It won’t solve any world problems. But I have been told by non-relatives that it is amusing and entertaining and fascinating. A chick beach read.
So there is that.
I started it in 2007 when I was going through a divorce.
I finished it in 2008 and intended to just give a few to friends. Enter Createspace.com. I sold a few. Got a few reviews.
I edited and republished for Kindle in 2014. That was an experience, and I LIKE technology. We get along most of the time. Grrr.
Anyway. Here’s a little bit:
That damn thing is glaring at me, she thought, and felt her breakfast roll around in her stomach: someone was stirring it with a large spoon.
No. Not yet.
Standing in front of a mirrored elevator, dressed in a mauve suit that still smelled vaguely of cedar and mothballs (despite a careful application of perfume to mask it), she took a deep breath and held it, her lungs burning and glared back. Ten, twenty, thirty, forty seconds went by before the air demanded release and she pushed a noisy “Whooooosh” out with it.
It was no use. It was the size of a silver dollar. It was white with a large black up arrow on it.
No. Not yet.
What was her life supposed to be now? The last eleven years had defined who she was. That foundation was gone. She did not belong in this new life, yet had to stay. So much had already been taken away from her. The only option was to add something. Something that was hers. Something new.
What should I do? had become a daily plea. In reaching for an answer, she had grabbed an opportunity hoping to silence it. Knowing she would never be the same, and that nothing in her life would ever be the way it was again, she did the only thing she could.
She went forward.
It had been eight years since she had given up the career she treasured and recognized what needed to be put first. Those years had contained so much love it permeated her existence: massive, bright, unconditional love full of hugs, tears, and hysterical laughter.
And now here she was, creating – what? What if I can’t do this again? she thought. What if I have been out of this world so long that all the twenty and thirty somethings who took over have left skid marks pulling ahead of me? What if they all find out I was a great actress at the interview but I can’t deliver what I said?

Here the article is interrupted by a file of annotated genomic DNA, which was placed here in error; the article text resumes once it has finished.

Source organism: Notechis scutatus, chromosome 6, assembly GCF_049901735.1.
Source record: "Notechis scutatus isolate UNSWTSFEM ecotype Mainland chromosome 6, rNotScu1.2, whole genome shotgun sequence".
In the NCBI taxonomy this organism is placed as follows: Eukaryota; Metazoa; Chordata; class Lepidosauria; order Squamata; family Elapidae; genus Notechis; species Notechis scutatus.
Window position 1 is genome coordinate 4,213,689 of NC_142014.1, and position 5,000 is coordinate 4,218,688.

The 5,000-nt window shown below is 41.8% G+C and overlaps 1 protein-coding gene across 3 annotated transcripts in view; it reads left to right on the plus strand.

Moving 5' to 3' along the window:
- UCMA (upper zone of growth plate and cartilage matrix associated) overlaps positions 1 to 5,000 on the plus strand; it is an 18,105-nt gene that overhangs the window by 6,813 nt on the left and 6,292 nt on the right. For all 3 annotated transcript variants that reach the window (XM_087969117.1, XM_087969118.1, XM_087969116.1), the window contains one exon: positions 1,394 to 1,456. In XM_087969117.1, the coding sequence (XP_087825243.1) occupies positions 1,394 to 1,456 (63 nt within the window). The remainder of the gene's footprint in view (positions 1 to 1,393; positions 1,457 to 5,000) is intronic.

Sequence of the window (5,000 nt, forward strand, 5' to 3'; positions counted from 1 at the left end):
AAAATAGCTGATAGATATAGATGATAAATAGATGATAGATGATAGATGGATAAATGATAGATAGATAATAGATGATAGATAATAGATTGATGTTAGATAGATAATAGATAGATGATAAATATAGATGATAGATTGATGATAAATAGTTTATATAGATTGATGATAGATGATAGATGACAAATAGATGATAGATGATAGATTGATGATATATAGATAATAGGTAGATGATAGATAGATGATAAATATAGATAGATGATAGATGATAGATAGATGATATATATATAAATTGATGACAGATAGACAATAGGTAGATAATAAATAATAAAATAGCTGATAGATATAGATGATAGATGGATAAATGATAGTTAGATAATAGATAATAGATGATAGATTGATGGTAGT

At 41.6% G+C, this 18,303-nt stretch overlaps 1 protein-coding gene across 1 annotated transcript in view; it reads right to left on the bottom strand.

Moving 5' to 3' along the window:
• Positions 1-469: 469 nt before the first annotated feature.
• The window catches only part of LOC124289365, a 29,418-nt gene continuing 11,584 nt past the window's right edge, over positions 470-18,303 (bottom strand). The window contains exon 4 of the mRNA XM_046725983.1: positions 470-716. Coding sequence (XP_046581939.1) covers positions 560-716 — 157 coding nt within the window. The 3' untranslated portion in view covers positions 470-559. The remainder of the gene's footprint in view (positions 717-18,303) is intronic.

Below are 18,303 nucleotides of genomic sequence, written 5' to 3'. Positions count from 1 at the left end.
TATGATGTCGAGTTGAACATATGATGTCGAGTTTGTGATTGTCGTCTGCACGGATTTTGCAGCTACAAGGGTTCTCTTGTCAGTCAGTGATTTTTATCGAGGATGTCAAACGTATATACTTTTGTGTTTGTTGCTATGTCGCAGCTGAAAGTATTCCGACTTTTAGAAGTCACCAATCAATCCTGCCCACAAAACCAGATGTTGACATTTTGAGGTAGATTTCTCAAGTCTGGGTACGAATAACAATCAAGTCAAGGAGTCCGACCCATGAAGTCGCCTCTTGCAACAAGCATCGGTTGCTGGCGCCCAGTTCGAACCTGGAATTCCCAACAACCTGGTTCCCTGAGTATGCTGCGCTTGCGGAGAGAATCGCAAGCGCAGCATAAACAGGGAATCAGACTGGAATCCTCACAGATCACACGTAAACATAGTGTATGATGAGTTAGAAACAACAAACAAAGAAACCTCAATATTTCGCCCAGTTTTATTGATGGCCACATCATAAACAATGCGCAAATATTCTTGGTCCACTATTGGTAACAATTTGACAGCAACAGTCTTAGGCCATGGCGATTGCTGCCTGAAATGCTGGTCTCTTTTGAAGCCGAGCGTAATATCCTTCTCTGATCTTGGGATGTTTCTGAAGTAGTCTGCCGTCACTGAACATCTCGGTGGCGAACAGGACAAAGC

She glared at it again. A button intimidates me?
“Excuse me,” said a male voice. She startled out of the tangled bushes in her head and looked to the left. “It works better when you push it.” An unusually tall, dark-haired man in his mid-thirties reached across her, pressed the elevator up button, and looked at her, amused. She returned his gaze, her dark green eyes blinking quickly. I’m over six feet tall in these shoes and he’s looking down at me. Flustered, she slung her black briefcase over her shoulder, looked away from the oddest, deepest blue eyes she had ever seen, and mumbled, “Yeah, I guess it would.”
They both waited in silence for the elevator. Utterly swathed in panic now, she nervously shifted her weight from one foot to the other, feeling perspiration roll down her back. You are fine, she said again to herself.
The doors opened with a ding and a clunk and revealed a space so small she was sure there had been a mistake. The elevator had shrunk on the way down to them and was now the size of a glove compartment. She blinked three times. You are fine. Tentatively, she lifted her left foot and took a step forward and then picked up her right foot to take another one. Four steps and she was in. She turned around and the tall man was beside her in two steps.
“What floor?” he asked, his finger poised in front of the panel of buttons.
Floor? She thought, Oh Yeah. “Uh.. seven, please.”
“Me too,” he said.
Unlike her, he seemed to find it easy to press yet another glaring button.
As the glove compartment went up, the ding signaling each floor drove her stomach further into her feet making her even more anxious and incapable of small talk with a strange man. After getting her kids to school that morning, changing her clothes four times, and still hating the image she projected in the mirror, her miniscule amount of “career-woman” bravado had abandoned her in disgust, tossing her into a fresh storm of insecurity.
Relief occurred when the doors opened and she stepped out of the small space. Taking another deep, silent breath, she moved toward a set of double glass doors at the end of the hallway and realized, dismayed, that the man was following her. Oh great, he’s some sort of creepy office stalker.
“Wait, let me get it,” he said, as she fought a moment with the heavy frosted glass door. He reached over her head and opened it wider. “I think you want Human Resources?”
She nodded wordlessly, her anxiety running off with her voice.
He pointed to a chair in the lobby, “I’ll get Susan. Have a seat.”
Following that direction was easy, so she sat – perched really – on the edge of the seat, her fingernails gripped the orange fabric.
She wanted something new that was hers and needed to find where she was supposed to be in her life now. Sitting there, Allison Hardy Pierce was sure of one thing: that place, there and then, was about to be a part of it.”